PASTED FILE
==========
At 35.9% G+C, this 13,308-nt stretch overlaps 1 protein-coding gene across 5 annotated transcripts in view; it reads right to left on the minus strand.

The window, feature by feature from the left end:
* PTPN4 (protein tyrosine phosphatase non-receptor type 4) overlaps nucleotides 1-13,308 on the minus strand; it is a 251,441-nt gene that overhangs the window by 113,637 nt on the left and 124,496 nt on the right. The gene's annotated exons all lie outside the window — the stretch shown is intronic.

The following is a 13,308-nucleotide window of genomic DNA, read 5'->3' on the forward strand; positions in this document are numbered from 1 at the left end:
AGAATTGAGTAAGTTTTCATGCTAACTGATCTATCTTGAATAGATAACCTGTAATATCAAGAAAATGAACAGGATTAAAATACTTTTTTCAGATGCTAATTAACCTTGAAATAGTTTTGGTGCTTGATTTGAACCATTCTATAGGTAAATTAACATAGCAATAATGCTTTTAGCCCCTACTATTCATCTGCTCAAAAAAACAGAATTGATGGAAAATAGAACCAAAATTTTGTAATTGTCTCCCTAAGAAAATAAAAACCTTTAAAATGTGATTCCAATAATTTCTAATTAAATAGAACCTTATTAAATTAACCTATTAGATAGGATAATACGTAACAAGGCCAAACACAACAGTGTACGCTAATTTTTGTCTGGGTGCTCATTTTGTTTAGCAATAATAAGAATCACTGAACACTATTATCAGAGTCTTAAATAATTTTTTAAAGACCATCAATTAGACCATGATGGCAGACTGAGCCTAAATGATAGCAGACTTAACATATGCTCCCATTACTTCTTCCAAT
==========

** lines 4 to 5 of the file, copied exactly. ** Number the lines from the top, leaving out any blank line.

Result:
The following is a 13,308-nucleotide window of genomic DNA, read 5'->3' on the forward strand; positions in this document are numbered from 1 at the left end:
AGAATTGAGTAAGTTTTCATGCTAACTGATCTATCTTGAATAGATAACCTGTAATATCAAGAAAATGAACAGGATTAAAATACTTTTTTCAGATGCTAATTAACCTTGAAATAGTTTTGGTGCTTGATTTGAACCATTCTATAGGTAAATTAACATAGCAATAATGCTTTTAGCCCCTACTATTCATCTGCTCAAAAAAACAGAATTGATGGAAAATAGAACCAAAATTTTGTAATTGTCTCCCTAAGAAAATAAAAACCTTTAAAATGTGATTCCAATAATTTCTAATTAAATAGAACCTTATTAAATTAACCTATTAGATAGGATAATACGTAACAAGGCCAAACACAACAGTGTACGCTAATTTTTGTCTGGGTGCTCATTTTGTTTAGCAATAATAAGAATCACTGAACACTATTATCAGAGTCTTAAATAATTTTTTAAAGACCATCAATTAGACCATGATGGCAGACTGAGCCTAAATGATAGCAGACTTAACATATGCTCCCATTACTTCTTCCAAT